And something which seafarers in an earlier age never had to face is the insidious increase in the power of the narcotic gangs of South America, who treat merchant shipping as one of their favoured supply chains. Enormous quantities of cocaine and other hard drugs are being funnelled into the major European ports in legitimate cargoes, as well as in underwater hiding places.

Often the seafarers, whose ships are thus utilised, will have to prove that they are innocent of collusion; invariably there will be delay, inquisitions and grief, people held for months or even years, while investigations proceed. Ships crews will be just collateral in another sort of war. We ought to remember what they are facing when our supply chain lengthens in 2024 and wish them smooth seas, fast passages and freedom from all this man-made misery on their voyages.

Michael Grey is former editor of Lloyd’s List

2. A cracking judgment

Brian Perrott and Stephanie Morton of HFW have put together some words on the issue of a blast from the past in the law firm’s online series of London Calling comments.

This matter related to a WWII bomb unearthed on a site in Exeter (1). A controlled detonation took place which damaged nearby halls of residence belonging to the University of Exeter.

The University sought to recover physical damage and business interruption loss under its insurance. The insurers declined the claim on the basis of an exclusion for “any consequential loss occasioned by war”. It was agreed by the parties that this gave rise to a proximate cause test.

The Court of Appeal held that the dropping of the bomb was an act of war. It considered that two concurrent causes arose here – the dropping of the bomb and the controlled detonation 80 years later.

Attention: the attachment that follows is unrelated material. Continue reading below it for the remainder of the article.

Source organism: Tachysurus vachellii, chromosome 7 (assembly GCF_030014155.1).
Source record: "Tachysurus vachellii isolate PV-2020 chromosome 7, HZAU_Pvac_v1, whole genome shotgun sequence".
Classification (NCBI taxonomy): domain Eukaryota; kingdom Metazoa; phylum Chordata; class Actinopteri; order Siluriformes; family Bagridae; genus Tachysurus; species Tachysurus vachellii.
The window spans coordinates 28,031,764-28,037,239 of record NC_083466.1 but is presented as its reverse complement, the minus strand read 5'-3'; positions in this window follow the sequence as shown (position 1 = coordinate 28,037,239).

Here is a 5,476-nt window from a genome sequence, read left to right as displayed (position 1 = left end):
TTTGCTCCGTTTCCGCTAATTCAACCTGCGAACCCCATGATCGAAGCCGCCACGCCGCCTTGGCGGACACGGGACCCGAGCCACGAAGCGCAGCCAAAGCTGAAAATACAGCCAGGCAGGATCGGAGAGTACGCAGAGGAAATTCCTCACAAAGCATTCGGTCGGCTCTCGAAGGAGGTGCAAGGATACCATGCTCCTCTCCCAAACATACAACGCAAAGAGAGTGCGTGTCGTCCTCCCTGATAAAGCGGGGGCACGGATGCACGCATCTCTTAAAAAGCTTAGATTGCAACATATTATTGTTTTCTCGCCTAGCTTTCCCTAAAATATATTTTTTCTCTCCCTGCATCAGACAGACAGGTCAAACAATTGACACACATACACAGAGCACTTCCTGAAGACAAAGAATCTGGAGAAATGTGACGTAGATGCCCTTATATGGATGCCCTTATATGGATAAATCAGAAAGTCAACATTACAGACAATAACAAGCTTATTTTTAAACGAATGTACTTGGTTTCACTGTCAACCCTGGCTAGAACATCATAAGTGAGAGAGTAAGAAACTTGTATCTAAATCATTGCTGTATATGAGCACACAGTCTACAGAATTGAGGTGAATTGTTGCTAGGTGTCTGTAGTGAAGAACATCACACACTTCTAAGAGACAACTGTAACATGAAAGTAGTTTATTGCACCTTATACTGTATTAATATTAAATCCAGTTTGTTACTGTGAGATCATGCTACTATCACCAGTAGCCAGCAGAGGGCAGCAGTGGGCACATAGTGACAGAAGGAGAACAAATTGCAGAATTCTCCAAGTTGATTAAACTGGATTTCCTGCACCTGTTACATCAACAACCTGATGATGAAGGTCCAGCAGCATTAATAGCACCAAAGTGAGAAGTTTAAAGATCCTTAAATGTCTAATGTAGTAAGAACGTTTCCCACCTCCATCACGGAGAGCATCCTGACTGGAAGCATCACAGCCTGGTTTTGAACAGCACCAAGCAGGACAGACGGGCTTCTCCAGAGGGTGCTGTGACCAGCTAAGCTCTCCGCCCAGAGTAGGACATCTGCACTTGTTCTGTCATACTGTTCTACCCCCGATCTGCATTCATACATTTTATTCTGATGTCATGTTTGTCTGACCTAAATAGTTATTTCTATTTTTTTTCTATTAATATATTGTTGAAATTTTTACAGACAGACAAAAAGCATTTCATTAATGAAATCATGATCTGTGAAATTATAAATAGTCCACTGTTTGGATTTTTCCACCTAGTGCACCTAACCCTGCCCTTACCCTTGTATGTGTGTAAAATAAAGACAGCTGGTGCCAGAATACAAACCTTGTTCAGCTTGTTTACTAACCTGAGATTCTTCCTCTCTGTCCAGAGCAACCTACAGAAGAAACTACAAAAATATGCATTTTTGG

The Court assessed that these two causes of the damage were of approximately equal efficiency.  Neither would have caused the damage without the other. Furthermore, this combination of causes made the damage inevitable. The fact that one cause occurred much earlier than the other did not necessarily make it less potent.

Consequently, the Court of Appeal applied the Wayne Tank principle. In cases of two concurrent causes, one of which is excluded and the other not, then the exclusion would prevail. As such, there was no insurance cover.


Loss frequently results from a series of interconnected events. This can give rise to complicated questions of causation.

This case serves as a reminder that the proximate cause will not necessarily be the last one in time. In fact, the Court of Appeal made the point that it may often be the first in time. Where there are potential concurrent causes, timing may not necessarily be indicative of relative efficiency.
(1) The University of Exeter v Allianz Insurance Plc [2023] EWCA Civ 1484

3. Shore power notation

DNV’s updated Shore Power class notation for tankers provides crucial guidance for shipowners who wish to take advantage of shore power while lying at berth. The rules were developed in close cooperation with industry organizations to ensure practicability.

Ports and coastal states around the world have passed or are preparing legislation to curb air pollution from ships lying at berth, and to help cut carbon emissions in general. Using shore power is a great way for ships to keep their on-board systems running without emitting smoke and CO2. As the first rule set of its kind, DNV’s updated Shore Power class notation, effective as of 1 July 2023, addresses the specific safety needs of tankers.

Recent legislative advancements have prompted tanker owners to inquire about rules and standards for shore power for their ship type. The latest version of the California Air Resources Board’s (CARB) Ocean-Going Vessels At-Berth Regulation, published on 1 July 2023, requires tankers to have emission control strategies in place at specific Californian ports from January 2025. The EU has adopted similar legislation for container and passenger vessels, the ship types with the highest non-propulsion power demand, as part of the Fit for 55 package, including requirements for onshore power supply.